I, for one, believe Mr. Kavanaugh is innocent of the charges, he has proof of where he was and what he was doing that long ago summer, unlike his accuser who can’t even remember when and where the incident took place. I think Dr. Ford was, and is, a patsy for the desperate leftists. Shame on her, and shame on them. May God Bless him, and anyone in the Senate with an ounce of common sense will stand firm and vote for Brett Kavanaugh to be the next Supreme Court Justice. And once he is on the court, I hope he continues to be a fair, descent, protector of our Constitutional Laws. Should he not be confirmed, I hope he sues everyone involved into the ground for defamation of character and anything else he can. But, he won’t do that. He is too descent a man.

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Music Of My Life


I grew up in the late 1950’s and 1960’s. I listened to music on the radio all the time, and my parents played and sang with a band my whole life. Artists like Sam Cook, The Platters, Neil Sedaka, Bobby Vinton, all of the early Motown artists, and early rock and roll stars along with country singers were the mainstays in my home. As far back as I can remember, music was the way I expressed my feelings and learned to understand what others were feeling.

I fell in love listening to the pop and rock of the 1960 and 1970 hippie era. The first song I dance to with the love of my life was Never My Love by the Association. It still makes me want his arms around me when I hear it. Today, when I listen to songs from that era, memories overwhelm me. And it is always the man who became my best friend, lover, and husband who is forefront in those memories.

I remember rocking my babies to music from the mid 1970’s, and singing to them along with the radio in my car right up until they were nearly teenagers. I did the same to my grandchildren, and now, great grandchildren. Recently, I was listening to music on satellite radio. I ran across the Elvis station, and every song they played was one I could sing word for word. Funny how that works, I don’t remember a conversation from a week ago, but I know the words to a song I learned when I was nine years old. Maybe it is because the music makes us feel something, maybe our brains are wired to respond to rhymes and rhythm so it is easier to remember the lyrics. I don’t care, really, I simply want to always remember songs that lift me up, make me cry, long for my love, or feel joy.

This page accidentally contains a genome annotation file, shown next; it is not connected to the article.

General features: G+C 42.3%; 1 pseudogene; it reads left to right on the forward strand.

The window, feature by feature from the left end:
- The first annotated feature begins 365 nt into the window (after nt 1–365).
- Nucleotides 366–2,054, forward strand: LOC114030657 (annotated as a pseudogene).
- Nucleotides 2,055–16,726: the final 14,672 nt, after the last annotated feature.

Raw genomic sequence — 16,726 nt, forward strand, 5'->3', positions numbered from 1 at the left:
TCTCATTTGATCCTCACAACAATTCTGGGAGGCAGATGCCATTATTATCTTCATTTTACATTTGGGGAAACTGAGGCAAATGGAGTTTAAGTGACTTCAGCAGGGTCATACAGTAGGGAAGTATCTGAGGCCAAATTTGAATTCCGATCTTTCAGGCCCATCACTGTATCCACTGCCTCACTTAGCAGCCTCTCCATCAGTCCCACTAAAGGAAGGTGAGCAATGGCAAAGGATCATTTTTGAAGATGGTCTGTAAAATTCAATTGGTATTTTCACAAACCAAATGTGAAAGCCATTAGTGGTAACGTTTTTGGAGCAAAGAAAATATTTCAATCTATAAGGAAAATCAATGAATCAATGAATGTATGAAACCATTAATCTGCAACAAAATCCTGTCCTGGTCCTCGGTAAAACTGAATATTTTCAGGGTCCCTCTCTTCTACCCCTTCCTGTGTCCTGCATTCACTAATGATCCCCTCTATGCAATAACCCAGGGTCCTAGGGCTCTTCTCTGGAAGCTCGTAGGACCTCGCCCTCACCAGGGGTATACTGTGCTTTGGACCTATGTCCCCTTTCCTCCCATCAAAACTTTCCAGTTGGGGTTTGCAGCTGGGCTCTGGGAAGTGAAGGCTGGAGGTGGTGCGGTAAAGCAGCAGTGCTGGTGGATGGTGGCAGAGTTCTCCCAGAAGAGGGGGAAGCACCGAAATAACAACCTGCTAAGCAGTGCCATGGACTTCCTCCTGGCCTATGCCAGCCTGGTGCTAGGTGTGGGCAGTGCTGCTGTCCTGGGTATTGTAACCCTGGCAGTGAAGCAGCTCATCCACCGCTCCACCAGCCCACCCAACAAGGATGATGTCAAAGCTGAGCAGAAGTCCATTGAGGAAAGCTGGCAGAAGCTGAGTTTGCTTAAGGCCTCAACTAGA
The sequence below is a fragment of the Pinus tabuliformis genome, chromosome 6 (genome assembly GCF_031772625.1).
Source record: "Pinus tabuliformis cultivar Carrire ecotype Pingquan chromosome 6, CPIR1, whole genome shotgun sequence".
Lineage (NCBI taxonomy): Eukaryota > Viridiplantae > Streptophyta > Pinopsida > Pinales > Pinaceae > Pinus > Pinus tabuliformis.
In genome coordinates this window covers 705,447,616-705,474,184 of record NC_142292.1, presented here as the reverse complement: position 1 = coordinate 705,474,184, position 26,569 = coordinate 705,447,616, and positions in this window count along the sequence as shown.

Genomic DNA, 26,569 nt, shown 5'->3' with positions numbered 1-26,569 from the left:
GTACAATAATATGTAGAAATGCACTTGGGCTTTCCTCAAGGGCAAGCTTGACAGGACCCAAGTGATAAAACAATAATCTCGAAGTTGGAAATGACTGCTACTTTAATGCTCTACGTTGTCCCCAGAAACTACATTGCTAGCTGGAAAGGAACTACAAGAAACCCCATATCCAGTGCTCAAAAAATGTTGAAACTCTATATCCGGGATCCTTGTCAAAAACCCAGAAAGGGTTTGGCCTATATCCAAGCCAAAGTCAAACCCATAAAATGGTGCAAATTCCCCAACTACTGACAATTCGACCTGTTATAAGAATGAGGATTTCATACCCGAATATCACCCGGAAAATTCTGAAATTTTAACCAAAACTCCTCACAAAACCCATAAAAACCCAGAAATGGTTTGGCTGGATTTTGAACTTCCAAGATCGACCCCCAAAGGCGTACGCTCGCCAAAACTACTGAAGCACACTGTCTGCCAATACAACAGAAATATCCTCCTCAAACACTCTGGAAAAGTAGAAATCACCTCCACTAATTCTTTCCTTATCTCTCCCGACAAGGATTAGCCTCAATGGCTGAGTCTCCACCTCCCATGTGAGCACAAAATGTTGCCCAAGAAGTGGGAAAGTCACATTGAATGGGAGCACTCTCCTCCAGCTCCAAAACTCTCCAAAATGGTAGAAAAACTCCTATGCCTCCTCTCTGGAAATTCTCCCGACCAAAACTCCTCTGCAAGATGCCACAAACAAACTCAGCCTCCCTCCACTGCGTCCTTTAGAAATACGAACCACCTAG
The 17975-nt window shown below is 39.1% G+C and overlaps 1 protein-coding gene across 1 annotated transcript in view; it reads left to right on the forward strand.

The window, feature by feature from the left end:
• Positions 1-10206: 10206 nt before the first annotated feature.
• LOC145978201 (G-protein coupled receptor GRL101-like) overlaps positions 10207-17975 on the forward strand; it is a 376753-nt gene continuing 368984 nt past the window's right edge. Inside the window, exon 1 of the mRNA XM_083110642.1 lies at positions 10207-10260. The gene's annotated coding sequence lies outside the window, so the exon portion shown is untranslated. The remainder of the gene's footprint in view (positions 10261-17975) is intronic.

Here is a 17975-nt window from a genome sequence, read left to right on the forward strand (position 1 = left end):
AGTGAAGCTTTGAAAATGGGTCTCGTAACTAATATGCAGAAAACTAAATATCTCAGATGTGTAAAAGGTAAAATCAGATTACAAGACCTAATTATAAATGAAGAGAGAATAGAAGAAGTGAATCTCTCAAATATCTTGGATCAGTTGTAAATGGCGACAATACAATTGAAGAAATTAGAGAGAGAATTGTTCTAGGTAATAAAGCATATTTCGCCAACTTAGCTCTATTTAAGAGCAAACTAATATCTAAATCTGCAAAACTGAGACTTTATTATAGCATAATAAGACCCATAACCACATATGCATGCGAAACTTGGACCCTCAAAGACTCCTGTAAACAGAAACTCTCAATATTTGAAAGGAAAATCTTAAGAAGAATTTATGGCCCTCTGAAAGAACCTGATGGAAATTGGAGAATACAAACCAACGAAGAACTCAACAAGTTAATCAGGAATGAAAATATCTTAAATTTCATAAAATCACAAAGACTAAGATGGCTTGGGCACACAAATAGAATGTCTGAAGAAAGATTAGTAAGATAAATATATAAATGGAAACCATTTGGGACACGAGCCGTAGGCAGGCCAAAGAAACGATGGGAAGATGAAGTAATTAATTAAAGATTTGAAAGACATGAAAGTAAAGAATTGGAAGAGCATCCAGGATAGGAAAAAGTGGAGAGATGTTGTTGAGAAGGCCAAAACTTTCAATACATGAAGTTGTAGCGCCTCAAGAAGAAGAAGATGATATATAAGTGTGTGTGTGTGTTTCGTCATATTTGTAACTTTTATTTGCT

Today I was listening to a song list of love songs I compiled. I put it together to help me concentrate as I worked on my newest novel. I didn’t realize how powerful the music was until I found myself trying to type with tears in my eyes. It was a song by Bette Midler. The Rose is the song I associate with the loss of our oldest son. The last lyrics are:

When the night has been too lonely/And the road has been too long
And you think that love is only/For the lucky and the strong
Just remember in the winter/Far beneath the bitter snows
Lies the seed that with the sun’s love/In the spring becomes the rose

Because I believed with all my heart, that beneath the bitterness of his loss, we would all grow and one day, with the love of the Son of God, spring would come to our hearts and lift us out of our sorrow and bitterness. Years have gone by, and we have begun to see the spring around us and the rose is his beloved daughter and her daughter that brought life back to our sorrowful hearts.